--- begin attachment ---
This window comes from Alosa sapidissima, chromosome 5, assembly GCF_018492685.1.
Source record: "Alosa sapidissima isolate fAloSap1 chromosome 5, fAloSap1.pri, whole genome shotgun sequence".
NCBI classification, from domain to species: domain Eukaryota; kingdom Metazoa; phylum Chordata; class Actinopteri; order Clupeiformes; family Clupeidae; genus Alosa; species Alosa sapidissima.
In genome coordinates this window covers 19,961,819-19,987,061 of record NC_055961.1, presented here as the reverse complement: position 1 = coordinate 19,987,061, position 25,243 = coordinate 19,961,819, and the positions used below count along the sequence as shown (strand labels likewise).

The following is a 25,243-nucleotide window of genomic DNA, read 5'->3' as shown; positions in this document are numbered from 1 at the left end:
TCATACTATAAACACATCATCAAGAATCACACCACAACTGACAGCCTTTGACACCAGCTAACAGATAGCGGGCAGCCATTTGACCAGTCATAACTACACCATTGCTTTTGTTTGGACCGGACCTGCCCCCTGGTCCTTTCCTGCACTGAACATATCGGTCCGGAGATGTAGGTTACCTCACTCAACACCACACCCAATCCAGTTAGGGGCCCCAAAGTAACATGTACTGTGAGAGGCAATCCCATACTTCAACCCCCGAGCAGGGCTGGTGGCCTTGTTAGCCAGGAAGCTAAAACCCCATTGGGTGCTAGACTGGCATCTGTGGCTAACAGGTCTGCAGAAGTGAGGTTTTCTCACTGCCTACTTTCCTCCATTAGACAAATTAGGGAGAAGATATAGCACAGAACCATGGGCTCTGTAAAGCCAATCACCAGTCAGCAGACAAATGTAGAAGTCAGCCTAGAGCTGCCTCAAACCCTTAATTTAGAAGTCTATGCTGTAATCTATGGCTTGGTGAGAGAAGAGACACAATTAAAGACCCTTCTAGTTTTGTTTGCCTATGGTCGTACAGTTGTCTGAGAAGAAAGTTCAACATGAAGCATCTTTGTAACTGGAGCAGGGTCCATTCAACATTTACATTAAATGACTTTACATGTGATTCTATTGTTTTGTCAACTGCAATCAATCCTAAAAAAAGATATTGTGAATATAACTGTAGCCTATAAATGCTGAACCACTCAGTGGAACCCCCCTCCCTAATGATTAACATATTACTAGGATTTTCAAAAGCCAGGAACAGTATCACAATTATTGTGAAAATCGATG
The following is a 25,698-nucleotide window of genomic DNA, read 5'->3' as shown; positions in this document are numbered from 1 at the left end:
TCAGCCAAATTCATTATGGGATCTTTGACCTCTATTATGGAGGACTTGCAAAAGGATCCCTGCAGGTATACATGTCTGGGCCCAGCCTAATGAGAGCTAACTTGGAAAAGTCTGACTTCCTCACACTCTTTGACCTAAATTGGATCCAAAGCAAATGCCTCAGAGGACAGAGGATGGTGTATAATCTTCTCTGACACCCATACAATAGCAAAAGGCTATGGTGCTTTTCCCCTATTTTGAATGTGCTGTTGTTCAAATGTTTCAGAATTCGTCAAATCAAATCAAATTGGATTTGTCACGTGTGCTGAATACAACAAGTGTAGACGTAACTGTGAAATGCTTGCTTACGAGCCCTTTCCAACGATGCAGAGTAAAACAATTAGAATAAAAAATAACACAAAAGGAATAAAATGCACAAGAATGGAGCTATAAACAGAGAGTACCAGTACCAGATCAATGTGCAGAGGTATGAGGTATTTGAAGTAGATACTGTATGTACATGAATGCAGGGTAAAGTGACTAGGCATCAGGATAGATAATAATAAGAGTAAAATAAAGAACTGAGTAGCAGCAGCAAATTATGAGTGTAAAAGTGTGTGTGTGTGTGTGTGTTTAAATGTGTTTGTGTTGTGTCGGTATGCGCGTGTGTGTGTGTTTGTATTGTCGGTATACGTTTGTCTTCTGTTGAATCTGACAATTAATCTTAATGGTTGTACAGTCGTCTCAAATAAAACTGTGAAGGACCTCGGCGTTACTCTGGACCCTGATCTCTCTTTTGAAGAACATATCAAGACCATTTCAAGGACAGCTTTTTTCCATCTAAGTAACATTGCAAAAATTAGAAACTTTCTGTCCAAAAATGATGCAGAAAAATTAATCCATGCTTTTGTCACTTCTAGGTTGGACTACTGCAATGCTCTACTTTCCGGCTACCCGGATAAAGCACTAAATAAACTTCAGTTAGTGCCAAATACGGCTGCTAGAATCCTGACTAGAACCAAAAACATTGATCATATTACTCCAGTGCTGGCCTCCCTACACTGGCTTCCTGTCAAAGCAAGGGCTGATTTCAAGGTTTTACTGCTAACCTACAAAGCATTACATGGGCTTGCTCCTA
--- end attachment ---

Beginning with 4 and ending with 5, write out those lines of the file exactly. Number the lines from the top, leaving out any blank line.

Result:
In genome coordinates this window covers 19,961,819-19,987,061 of record NC_055961.1, presented here as the reverse complement: position 1 = coordinate 19,987,061, position 25,243 = coordinate 19,961,819, and the positions used below count along the sequence as shown (strand labels likewise).

The following is a 25,243-nucleotide window of genomic DNA, read 5'->3' as shown; positions in this document are numbered from 1 at the left end: